How to Convert a jQuery Plugin Into a WordPress Plugin
At DZone, there are two things we really love: devs and bloggers. Learn how to nurture both your inner dev and blogger in this article.
Join the DZone community and get the full member experience.Join For Free
We’ve talked about how incredibly dominant WordPress can be as a web platform to publish your content. But, for all its features and functionality, some people still want more. While programmers and developers have been feverishly working to come up with every kind of plug-in and function imaginable to make WordPress easy and engaging to use, there are some jQuery plugins that simply do it better.
However, as plugins and API’s go, they are non-standalone software that implement functionalities into standalone software. If you didn't follow that right away, here is a succinct way of putting it: the person who made your jQuery plugin didn't make it for WordPress, and WordPress hasn’t updated their platform to seamlessly integrate the same kind of feature functionality you are looking to use.
That's why, today, we are going to be taking a look at the five simple steps you can take to convert a jQuery plugin into a WordPress plugin – so it seamlessly works within your WordPress site.
Get Your jQuery Plugin Organized
For the purposes of this article, we are going to assume that you have a jQuery plugin in mind that you want to convert into a WordPress plugin. Let's pretend it's a very slick way to sideswipe and navigate between website pages using your thumb and your ring finger. It's irresistible, easy, and unfortunately, only something that has been made using jQuery at this point.
Once you have the plugin downloaded, create a folder on your computer and title it with the name of the jQuery plugin. Next, take the uncompressed version of the jQuery plugin folder and place it as the subfolder in the folder just created. Lastly, remove all other files from the subfolder except for the “source” folder. This folder typically contains all the necessary scripts, images, and CSS the plugin needs to operate.
Move Your New Plugin Folder Hierarchy Into Your WordPress Folder Hierarchy
With your new parent folder selected, move all the files we just discussed into the root of your WordPress plugin folder. Simple enough, but very important.
Create an Original WordPress Plugin PHP File and Customize it as Necessary
PHP reigns supreme at this step in the process, and it’s the language to use throughout the creation of your original WordPress plugin.
Open a text editor program, and create a new file in your WordPress plugin folder with the title of the plugin. Except, this time, you are going to give it the extension “.php”.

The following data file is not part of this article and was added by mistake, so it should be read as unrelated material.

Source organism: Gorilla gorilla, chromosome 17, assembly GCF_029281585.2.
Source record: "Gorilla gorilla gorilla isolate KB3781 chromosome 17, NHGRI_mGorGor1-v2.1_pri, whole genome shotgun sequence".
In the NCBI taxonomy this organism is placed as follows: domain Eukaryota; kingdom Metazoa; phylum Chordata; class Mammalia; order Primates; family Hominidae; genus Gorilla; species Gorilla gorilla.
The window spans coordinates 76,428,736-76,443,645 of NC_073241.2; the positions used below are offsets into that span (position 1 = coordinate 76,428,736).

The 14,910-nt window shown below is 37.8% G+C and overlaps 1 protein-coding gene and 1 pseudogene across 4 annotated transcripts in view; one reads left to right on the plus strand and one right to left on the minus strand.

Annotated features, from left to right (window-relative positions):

Next, type in the following PHP tags:
Copy and paste your plugin script between the tags. Adjust your CSS files based on the code as necessary. It should look something like this:
<?php /* Plugin Name: [NAME] Plugin URL: http://www.jdmweb.com/resources/[NAME] //Url of your choice Description: [NAME] for Wordpress Version: 1.0 Author: [AUTHOR NAME] Author URL: http://blogurl.com License: Applicable License Info */ ?>
Follow this up by adding in a wp_register_script. This registers the script to communicate seamlessly with WordPress. Additionally, use a wp_enqueue_script to link the jQuery script you are converting to your current WordPress theme. Finally, an add_action script can be used to line everything up and set the function to work with Wordpress.
The last thing you are going to want to do here is to specify a location URL so that WordPress knows where and when to activate the plugin.
Integrate Your New Plugin With WordPress
Right click on the folder containing your new plugin script and compress the folder. Navigate to that folder using the “Add New Plugins” sidebar feature on the WordPress admin page.
Install the zip file and make sure it’s activated.
Test and Repeat
That’s the short and fast way to convert your jQuery plugin into a WordPress plugin. Make sure you publish the plugin and view it in your browser to make sure everything works properly. Do this often to make sure everything stays intact.
There are many different features and functions that plugins serve, but it is a known and widely accepted idea that not all plugins were created equal. jQuery can empower some pretty slick user experiences, but that does not mean that WordPress users should be left out. Using the steps above you can convert your jQuery plugins into WordPress plugins easily.
Opinions expressed by DZone contributors are their own.
Stack in Data Structures
IDE Changing as Fast as Cloud Native
Implementing a Serverless DevOps Pipeline With AWS Lambda and CodePipeline
Auditing Tools for Kubernetes